thumb-2020-08-01 This article is more than 11 months old

Saskatchewan Schools Cutting Back On Cleaning Staff As Students Head Back to Class During a Pandemic

Saskatchewan’s largest union says school division is ‘cutting corners’ as schools struggle with cutbacks by Scott Moe’s government

As students get ready to head back-to-school in the middle of a pandemic, some schools in Saskatchewan are cutting back on cleaning staff to save money.

Prairie South School Division, which covers 40 schools in Moose Jaw and southern Saskatchewan, is cutting over 20 hours of custodial services a day and reducing full-time positions to part-time, according to the Canadian Union of Public Employees.

“That amounts to 20 hours a day that would be otherwise used to clean the surfaces ensuring students and school workers are kept safe,” CUPE explains in a fact sheet. “Cutting corners on our school’s hygiene will leave students, staff and the community at risk.”

CUPE 5512 Fact Sheet_FNL


CUPE  wrote to Education Minister Gordon Wyant  last week drawing attention to the “shamefully reduced” cutbacks in the Prairie South School Division.

“Many school divisions also lack the boost to school cleaning staff needed to engage in the more rigorous cleaning and sanitation regime of classrooms, washrooms, and common touch points,” the letter stated.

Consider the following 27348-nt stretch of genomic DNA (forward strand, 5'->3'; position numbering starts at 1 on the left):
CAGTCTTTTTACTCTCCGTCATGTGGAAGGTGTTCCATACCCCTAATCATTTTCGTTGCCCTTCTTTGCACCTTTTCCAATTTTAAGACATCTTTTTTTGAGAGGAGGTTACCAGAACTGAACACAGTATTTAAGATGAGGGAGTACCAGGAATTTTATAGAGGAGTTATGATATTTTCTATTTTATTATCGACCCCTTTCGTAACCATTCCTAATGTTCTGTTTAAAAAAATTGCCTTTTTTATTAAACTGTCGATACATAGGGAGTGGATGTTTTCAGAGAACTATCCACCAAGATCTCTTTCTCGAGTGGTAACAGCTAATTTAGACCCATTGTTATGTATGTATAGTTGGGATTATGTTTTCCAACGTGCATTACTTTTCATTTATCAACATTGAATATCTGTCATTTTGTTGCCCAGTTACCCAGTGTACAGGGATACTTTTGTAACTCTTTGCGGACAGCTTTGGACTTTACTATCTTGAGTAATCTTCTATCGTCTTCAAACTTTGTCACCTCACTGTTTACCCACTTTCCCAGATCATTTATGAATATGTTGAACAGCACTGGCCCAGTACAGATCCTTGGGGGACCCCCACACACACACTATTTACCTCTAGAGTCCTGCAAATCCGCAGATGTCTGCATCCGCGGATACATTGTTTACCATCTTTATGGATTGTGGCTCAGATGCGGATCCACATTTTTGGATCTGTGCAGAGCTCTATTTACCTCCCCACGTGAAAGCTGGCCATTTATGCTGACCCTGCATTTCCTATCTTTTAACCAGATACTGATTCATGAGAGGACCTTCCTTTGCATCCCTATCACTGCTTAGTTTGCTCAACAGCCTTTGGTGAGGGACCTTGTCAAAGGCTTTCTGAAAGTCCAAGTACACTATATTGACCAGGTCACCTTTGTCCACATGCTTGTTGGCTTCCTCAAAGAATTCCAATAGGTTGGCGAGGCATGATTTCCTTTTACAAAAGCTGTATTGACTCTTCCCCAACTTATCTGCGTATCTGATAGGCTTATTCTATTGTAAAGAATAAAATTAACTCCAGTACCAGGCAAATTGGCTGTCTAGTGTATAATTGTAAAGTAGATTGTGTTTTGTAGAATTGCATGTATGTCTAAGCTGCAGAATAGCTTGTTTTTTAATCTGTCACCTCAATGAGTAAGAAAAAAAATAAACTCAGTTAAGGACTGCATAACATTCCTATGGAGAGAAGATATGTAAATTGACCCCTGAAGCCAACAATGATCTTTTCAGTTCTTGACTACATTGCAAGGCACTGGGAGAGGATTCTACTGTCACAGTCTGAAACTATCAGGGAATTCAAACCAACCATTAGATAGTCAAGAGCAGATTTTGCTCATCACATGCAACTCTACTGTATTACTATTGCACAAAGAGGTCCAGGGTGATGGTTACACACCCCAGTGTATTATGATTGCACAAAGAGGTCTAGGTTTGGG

Neither Prairie South School Division nor the Ministry of Education responded to multiple requests for comment from PressProgress.

In June, the school division admitted it was facing a deficit due to underfunding by the provincial government: “We do not have the money we need,” PSSD Education Director Tony Baldwin said.

A representative from CUPE told PressProgress custodial staff forced into part time positions could increase the risk of transmission as workers may need to pick up second or third jobs to pay the bills.

“We’ve seen the dangers of having employees forced to work multiple jobs in high risk settings in the long term care sector,” Simon Enoch, Director of the Saskatchewan Chapter of the Canadian Centre for Policy Alternatives told PressProgress.

“It just multiplies the potential for infection. Seems extremely short sighted insofar as you would think school divisions would be trying to minimize transmission risk as much as possible in preparation for reopening.”

During a press conference Tuesday, the Saskatchewan Teachers’ Federation raised concerns that Premier Scott Moe’s “Safe Schools” plan does little to address chronic under funding of cleaning services in public schools needed to prevent the spread of COVID-19.

“Who will be doing the work of the extra cleaning that is being suggested?” said STF President Patrick Maze.

“It’s easy to suggest that extra cleaning should be done but given that at least one school division just recently laid off staff, cleaning staff and others have paired down maintenance and and cleaning staff to bare bones — minimal cleaning for several years now – who is going to be doing that work?”

The Saskatchewan School Boards Association said Moe’s back-to-school plan falls “short of the significant investment we hoped for to help address some of the challenges in classroom.”



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